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This paper aims to investigate the existence of the Taíno people in Cuba and Jamaica and their alignment with the sustainable development goals (SDGs) of 2030. The…
This paper aims to investigate the existence of the Taíno people in Cuba and Jamaica and their alignment with the sustainable development goals (SDGs) of 2030. The Caribbean has long had a narrative that the indigenous people – the Taíno – were made extinct after their encounter with Christopher Columbus in the 1500s. However, recent theoretical and empirical data have documented the survival and existence of indigenous people throughout the Caribbean. The goal of this paper is to contribute to a new narrative on Caribbean indigenous communities by documenting their current needs and challenges in achieving sustainability. It further recommends practical ways in which indigenous communities can be included in plans/goals for sustainability to ensure full alignment for the betterment of their people.
This paper takes a qualitative case study approach coupled with a literature review of the Taíno of the Caribbean. Qualitative interviews were conducted with Caciques/Kasikes (Tribe Leaders) and members of Taíno communities in Jamaica and Cuba.
The members of the indigenous communities’ view community-based/indigenous tourism as a solution to preserve and sustain their heritage and provide income for their people; they provide strong recommendations on how this may be achieved in keeping with the 2030 SDGs.
Academic literature that documents the modern day existence and experiences of the Caribbean indigenous people, especially in Cuba and Jamaica, is a clear gap. The goal of this paper is to provide a new theoretical framework/narrative on Caribbean indigenous communities and suggest practical ways in which they can be further integrated with tourism to ensure full alignment for the betterment and sustainability of their people.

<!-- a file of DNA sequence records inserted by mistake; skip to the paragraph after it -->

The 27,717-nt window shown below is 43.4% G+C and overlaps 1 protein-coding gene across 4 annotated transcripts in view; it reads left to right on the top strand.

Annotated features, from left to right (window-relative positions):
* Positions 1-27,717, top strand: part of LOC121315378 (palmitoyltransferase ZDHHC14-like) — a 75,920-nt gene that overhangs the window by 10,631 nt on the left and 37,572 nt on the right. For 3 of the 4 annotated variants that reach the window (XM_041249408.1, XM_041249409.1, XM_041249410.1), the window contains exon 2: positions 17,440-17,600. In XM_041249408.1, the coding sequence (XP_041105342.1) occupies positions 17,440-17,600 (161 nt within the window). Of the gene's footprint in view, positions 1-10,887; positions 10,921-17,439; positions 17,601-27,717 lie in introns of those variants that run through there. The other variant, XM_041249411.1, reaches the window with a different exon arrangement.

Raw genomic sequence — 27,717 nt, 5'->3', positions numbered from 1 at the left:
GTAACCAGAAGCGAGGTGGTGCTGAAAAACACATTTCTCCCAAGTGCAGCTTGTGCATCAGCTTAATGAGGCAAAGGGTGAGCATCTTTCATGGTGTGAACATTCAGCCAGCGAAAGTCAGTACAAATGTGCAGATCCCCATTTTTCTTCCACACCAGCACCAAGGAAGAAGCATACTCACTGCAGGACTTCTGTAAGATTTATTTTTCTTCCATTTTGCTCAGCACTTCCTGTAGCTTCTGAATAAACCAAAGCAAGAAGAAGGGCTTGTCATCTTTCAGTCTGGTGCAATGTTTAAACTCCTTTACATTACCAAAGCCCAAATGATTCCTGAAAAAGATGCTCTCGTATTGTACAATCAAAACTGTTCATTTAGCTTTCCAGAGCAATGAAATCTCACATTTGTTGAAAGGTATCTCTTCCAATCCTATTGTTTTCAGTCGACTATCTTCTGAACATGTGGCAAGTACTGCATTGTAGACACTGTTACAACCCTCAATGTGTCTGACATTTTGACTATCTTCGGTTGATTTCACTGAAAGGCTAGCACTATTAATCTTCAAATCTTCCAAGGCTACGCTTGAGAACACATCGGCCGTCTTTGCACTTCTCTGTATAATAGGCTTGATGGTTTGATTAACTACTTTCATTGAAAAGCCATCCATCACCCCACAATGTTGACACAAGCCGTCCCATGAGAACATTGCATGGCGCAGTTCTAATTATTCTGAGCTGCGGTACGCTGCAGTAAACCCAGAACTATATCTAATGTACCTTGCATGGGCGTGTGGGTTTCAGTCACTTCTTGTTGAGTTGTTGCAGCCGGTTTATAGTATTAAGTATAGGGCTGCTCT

COVID-19 has generated unprecedented circumstances with a tremendous impact on the global community. The academic community has also been affected by the current pandemic…
COVID-19 has generated unprecedented circumstances with a tremendous impact on the global community. The academic community has also been affected by the current pandemic, with strategy and management researchers now required to adapt elements of their research process from study design through to data collection and analysis. This chapter makes a contribution to the research methods literature by documenting the process of adapting research in light of rapidly changing circumstances, using vignettes of doctoral students from around the world. In sharing their experience of shifting from the initially proposed methodologies to their modified or completely new methodologies, they demonstrate the critical importance of adaptability in research. In doing so, this chapter draws on core literature of adaptation and conducting research in times of crises, aiming to provide key learnings, methodological tips and a “story of hope” for scholars who may be faced with similar challenges in the future.
To remain competitive in an ever-changing marketplace, many accommodation managers are constantly upgrading their portfolio of service offerings for guests. Luxury suites…
To remain competitive in an ever-changing marketplace, many accommodation managers are constantly upgrading their portfolio of service offerings for guests. Luxury suites with butler service were created as an extra component of luxury to the accommodation model. This inclusion was a welcomed innovation for guests who were willing to pay top dollar for top-of-the-line services and the ultimate in exclusivity. Butlers act as the luxury service delivery mechanisms in accommodations, going above and beyond to meet and exceed guest expectations. This chapter makes a unique contribution to the compendium of knowledge on luxury hospitality and tourism by providing insights from the supply side of luxury accommodation brands in the Caribbean and Pacific regions. A comprehensive review of the literature on the topic coupled with semi-structured interviews were conducted in the Maldives, Jamaica, St. Barts, The Bahamas, St. Lucia, Antigua, Cayman Islands, Barbados and Mexico. With an expressed need to examine the operationalisation (Miller & Mills, 2012a, 2012b) and subjectivity constructs (Godey et al., 2012a, 2012b) on Luxury Management in Hospitality and Tourism, this chapter aims to provide an excellent addition to the discourse. It also aims to address a major gap in the literature as there is a lacuna of recent research on Luxury Management in Tourism in Small Island Developing States (SIDS) from two major tourism dependent regions of the world – the Caribbean and the Pacific.